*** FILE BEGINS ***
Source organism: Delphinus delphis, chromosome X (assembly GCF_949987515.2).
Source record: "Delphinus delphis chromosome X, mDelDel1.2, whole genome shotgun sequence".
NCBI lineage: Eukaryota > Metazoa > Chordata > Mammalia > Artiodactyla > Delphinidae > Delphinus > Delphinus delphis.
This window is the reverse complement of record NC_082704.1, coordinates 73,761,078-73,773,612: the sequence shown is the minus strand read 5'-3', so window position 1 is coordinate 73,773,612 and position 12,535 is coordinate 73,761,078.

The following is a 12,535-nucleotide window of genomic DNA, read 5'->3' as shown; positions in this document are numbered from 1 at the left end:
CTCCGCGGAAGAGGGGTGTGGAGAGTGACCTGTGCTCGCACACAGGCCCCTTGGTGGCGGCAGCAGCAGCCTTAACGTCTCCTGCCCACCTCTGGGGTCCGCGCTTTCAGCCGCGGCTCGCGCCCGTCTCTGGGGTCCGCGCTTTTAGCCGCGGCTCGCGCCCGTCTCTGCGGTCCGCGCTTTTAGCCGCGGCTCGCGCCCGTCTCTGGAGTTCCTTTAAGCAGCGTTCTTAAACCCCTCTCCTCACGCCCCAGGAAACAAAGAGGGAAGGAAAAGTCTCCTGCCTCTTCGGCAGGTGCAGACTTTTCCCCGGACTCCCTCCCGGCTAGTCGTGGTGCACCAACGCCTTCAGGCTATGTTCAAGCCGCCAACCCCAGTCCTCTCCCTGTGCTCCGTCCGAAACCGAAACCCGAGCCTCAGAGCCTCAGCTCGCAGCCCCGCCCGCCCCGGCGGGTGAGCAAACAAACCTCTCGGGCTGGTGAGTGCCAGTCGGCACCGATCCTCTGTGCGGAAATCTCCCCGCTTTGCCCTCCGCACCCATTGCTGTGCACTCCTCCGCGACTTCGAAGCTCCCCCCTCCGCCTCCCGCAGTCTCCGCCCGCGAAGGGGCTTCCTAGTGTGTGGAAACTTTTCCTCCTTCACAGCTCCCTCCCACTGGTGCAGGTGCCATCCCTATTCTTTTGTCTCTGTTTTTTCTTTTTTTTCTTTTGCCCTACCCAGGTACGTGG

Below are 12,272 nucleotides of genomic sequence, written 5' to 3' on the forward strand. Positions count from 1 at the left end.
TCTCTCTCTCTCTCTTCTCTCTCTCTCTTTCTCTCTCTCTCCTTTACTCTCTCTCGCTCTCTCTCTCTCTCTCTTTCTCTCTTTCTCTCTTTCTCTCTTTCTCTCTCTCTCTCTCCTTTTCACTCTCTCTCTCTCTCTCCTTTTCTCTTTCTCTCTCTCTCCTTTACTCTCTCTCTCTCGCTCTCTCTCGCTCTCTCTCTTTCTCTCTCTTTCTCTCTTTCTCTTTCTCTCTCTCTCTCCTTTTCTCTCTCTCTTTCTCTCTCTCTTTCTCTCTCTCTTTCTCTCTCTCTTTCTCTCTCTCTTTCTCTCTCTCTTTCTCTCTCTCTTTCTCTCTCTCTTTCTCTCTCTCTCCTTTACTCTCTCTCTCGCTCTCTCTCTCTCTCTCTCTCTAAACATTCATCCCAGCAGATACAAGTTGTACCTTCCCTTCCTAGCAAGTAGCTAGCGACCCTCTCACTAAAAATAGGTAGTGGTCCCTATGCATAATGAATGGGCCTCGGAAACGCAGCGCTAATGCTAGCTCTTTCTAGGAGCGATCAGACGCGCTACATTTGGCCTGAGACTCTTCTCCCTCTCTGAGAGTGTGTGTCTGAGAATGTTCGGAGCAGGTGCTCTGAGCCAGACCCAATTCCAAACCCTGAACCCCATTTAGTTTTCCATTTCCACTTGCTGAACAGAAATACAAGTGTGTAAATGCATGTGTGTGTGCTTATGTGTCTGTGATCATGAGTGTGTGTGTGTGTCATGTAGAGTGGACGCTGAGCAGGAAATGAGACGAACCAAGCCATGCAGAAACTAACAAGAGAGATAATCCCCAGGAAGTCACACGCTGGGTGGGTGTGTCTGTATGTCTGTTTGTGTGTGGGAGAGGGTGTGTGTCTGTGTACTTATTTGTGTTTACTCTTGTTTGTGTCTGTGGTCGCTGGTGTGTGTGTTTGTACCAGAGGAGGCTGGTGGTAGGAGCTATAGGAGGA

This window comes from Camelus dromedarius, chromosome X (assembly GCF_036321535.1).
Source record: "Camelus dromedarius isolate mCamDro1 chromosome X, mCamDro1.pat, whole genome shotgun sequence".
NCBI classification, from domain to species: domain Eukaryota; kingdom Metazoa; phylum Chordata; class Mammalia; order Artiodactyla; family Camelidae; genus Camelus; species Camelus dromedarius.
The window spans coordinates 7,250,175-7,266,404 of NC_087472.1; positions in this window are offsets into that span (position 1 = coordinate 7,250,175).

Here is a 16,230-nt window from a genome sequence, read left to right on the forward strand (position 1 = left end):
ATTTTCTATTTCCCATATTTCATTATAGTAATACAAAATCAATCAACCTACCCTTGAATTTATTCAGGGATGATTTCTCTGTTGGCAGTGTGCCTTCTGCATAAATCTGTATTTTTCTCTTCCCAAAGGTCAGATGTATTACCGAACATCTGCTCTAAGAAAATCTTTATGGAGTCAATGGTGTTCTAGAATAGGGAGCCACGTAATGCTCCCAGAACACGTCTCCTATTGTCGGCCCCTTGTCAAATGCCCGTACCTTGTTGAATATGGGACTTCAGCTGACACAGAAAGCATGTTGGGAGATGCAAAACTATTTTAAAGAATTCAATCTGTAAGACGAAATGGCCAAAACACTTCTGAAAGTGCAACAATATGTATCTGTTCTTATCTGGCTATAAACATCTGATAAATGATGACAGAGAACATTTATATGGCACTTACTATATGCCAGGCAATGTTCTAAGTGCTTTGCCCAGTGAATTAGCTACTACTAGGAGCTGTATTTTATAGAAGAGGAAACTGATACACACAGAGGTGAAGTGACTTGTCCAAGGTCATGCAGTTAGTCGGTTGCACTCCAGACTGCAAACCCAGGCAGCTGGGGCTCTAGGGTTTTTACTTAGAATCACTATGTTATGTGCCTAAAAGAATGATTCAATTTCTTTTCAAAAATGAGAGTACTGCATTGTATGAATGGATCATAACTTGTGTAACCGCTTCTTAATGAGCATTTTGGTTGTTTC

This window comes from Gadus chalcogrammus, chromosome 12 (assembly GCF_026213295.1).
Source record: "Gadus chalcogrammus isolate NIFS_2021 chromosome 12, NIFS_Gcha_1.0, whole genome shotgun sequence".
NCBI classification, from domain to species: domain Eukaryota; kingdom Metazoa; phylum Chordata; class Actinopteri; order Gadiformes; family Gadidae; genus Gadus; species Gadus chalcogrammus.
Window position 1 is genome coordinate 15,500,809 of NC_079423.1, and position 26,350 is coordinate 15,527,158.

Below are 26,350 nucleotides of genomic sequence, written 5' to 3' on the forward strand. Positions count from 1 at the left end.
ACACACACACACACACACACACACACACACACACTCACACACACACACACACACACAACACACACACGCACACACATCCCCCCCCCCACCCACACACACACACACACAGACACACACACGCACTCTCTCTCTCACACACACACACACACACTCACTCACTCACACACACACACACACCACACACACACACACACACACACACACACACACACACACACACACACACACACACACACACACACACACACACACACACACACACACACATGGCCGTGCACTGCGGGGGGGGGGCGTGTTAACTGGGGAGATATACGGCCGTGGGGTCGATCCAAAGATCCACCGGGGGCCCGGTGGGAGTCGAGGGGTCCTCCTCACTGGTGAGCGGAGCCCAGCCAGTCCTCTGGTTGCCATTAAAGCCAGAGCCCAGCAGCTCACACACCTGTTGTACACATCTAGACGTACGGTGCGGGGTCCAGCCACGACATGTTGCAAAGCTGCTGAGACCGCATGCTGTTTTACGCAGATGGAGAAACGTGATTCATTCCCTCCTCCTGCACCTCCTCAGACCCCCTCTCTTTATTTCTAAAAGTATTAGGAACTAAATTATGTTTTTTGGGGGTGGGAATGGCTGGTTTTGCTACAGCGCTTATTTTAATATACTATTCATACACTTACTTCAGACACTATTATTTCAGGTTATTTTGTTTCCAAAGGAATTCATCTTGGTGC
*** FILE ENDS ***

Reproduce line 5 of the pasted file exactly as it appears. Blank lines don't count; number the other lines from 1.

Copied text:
The following is a 12,535-nucleotide window of genomic DNA, read 5'->3' as shown; positions in this document are numbered from 1 at the left end: